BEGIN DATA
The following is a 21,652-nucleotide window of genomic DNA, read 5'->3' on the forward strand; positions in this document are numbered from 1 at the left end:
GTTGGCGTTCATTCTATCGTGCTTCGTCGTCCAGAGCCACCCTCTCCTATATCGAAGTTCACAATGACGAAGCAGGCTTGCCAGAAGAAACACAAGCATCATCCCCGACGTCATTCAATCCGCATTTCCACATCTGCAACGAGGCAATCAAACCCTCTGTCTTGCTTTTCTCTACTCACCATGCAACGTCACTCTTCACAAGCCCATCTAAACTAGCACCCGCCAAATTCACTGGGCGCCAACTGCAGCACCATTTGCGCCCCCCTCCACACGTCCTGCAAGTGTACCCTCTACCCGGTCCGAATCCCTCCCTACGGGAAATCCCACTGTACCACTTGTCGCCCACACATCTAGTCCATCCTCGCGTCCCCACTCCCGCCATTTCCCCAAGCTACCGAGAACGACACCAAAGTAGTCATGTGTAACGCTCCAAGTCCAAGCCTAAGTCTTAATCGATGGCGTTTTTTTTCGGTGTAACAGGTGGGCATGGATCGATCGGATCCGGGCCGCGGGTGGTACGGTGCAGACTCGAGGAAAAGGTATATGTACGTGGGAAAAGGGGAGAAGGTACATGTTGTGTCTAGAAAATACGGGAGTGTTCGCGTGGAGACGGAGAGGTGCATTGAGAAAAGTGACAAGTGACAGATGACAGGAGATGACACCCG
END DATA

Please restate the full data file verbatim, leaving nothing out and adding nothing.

The following is a 21,652-nucleotide window of genomic DNA, read 5'->3' on the forward strand; positions in this document are numbered from 1 at the left end:
GTTGGCGTTCATTCTATCGTGCTTCGTCGTCCAGAGCCACCCTCTCCTATATCGAAGTTCACAATGACGAAGCAGGCTTGCCAGAAGAAACACAAGCATCATCCCCGACGTCATTCAATCCGCATTTCCACATCTGCAACGAGGCAATCAAACCCTCTGTCTTGCTTTTCTCTACTCACCATGCAACGTCACTCTTCACAAGCCCATCTAAACTAGCACCCGCCAAATTCACTGGGCGCCAACTGCAGCACCATTTGCGCCCCCCTCCACACGTCCTGCAAGTGTACCCTCTACCCGGTCCGAATCCCTCCCTACGGGAAATCCCACTGTACCACTTGTCGCCCACACATCTAGTCCATCCTCGCGTCCCCACTCCCGCCATTTCCCCAAGCTACCGAGAACGACACCAAAGTAGTCATGTGTAACGCTCCAAGTCCAAGCCTAAGTCTTAATCGATGGCGTTTTTTTTCGGTGTAACAGGTGGGCATGGATCGATCGGATCCGGGCCGCGGGTGGTACGGTGCAGACTCGAGGAAAAGGTATATGTACGTGGGAAAAGGGGAGAAGGTACATGTTGTGTCTAGAAAATACGGGAGTGTTCGCGTGGAGACGGAGAGGTGCATTGAGAAAAGTGACAAGTGACAGATGACAGGAGATGACACCCG